After about forty hours of break-in and many more hours with the Ether Flows, I feel I have a pretty good grasp on MrSpeakers’ house sound, and the Aeon Flow has its feet firmly in this camp, with excellent detail retrieval, separation, soundstage, and killer bass. My main listening rigs for this review were an Onkyo DP-X1, MQA capable, running Roon, a MacBook Air running Roon Core to Audioquest Dragonfly Red (also MQA capable), and Roon Core to Bryston BDP-Pi streamer to Schiit Jotunheim DAC/Amp to ¼’ cable to Aeon Flows.
I wanted to rely on a few old standard albums with which I was intimately familiar for this review, and the first thing that popped up in the Roon queue was Winton Marsalis Standard Time Vol 1. Initially released in 1987 and something I had on CD for many years, but recently had downloaded a DSD64 version from HDTracks.com and was itching to try it out. To me, this album is a modern Jazz classic, and does not get nearly the praise it deserves. While listening to the opening track, a reworking of Duke Ellington’s “Caravan,” I was instantly hooked by the drum lead-in by Jeff Watts. Marsalis’s muted trumpet starts the melody, and Marcus Roberts’ piano drops chords in the background like no other. The Aeon Flow could deliver all this in stark detail, but without any real harshness. The resolution was good enough to hear the valves opening and closing on Winton’s trumpet.
The second record I tested out was the newly released MQA version of John Coltrane’s 1961 classic My Favorite Things. At the height of his quartet’s musical prowess, he put together a group of musicians that were synergistic on a level not to be seen again for a long time. McCoy Tyner’s vamping over Elvin Jones driving beats and Steve Davis’ bass (Jimmy Garrison had not joined the quartet yet) enabled Coltrane to delve into the wall of sound as he had never before, and for me it represented a pinnacle of his melodic/free form performance stage. The Aeon Flow handled itself on this challenging recording with aplomb, easily parsing out the wide soundstage and remarkable bass (even with the closed back configuration.)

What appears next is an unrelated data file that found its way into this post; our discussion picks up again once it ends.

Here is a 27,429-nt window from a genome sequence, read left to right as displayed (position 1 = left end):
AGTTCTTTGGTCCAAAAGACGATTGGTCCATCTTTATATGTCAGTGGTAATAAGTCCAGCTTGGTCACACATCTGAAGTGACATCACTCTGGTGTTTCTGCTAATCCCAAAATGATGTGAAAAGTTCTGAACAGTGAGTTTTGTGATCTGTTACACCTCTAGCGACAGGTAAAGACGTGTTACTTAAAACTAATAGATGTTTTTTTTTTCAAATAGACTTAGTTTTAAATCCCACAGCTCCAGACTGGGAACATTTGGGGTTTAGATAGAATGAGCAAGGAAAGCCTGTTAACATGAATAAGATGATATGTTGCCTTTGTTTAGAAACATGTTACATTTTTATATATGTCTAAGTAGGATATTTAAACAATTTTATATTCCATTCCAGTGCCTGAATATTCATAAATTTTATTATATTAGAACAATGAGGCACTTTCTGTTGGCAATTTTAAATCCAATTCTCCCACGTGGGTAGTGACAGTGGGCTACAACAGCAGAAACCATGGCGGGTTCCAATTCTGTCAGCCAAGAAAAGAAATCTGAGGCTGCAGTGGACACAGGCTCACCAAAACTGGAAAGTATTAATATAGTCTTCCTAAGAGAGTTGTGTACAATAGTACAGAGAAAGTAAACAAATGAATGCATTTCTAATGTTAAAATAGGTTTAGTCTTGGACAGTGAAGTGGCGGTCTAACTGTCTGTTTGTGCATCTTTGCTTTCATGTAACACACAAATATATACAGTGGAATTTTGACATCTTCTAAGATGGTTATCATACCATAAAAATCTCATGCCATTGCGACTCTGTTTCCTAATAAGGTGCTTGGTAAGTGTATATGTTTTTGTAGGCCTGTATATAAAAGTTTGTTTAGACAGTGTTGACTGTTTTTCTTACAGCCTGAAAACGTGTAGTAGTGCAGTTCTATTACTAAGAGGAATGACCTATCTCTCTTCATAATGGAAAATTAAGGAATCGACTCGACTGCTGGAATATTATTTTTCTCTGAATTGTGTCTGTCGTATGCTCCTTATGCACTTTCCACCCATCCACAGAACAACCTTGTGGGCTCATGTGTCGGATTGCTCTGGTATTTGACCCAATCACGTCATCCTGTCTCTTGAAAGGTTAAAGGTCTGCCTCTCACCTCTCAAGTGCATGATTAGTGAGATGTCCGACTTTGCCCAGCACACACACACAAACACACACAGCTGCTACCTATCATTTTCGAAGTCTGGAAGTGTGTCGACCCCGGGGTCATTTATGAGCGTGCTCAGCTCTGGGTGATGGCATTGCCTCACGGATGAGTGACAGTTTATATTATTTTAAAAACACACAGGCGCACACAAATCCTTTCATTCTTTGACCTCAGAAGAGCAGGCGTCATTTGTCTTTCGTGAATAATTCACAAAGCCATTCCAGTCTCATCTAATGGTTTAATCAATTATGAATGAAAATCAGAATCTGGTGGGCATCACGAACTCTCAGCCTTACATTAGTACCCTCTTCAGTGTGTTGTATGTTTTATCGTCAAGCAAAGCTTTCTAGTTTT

Lastly, I ran the Aeon Flow through its paces with one of my favorite prog-rock albums, Fragile by Yes. The radio-friendly hit and opening track “Roundabout” was a joy to listen to, especially the nylon string acoustic intro as well as the extensive organ solo towards the end of the piece. What really stood out to me when listening to the album was the other hit track, “Long Distance Runaround,” in which I heard studio sound that had evaded me from prior listenings, a slow build-up breathing into the mic by Jon Anderson. These speakers are very detailed, and I was impressed to say the least.
In regards to the aforementioned ear inserts which the company states may change the sound profile, I haven’t found such major differences, but will keep you posted on that on a further update.
I don’t have very much to critique the Aeon Flows at this point: They’re cool looking, they fit the bill for me as closed back planar magnetics from a company I trust, they were comfortable for hours-long listening sessions, and at a retail price of under $800 (less than half of the Ether Flows) I can honestly say I’m a happy camper and I think these will be in my collection for the long haul. Highly recommended.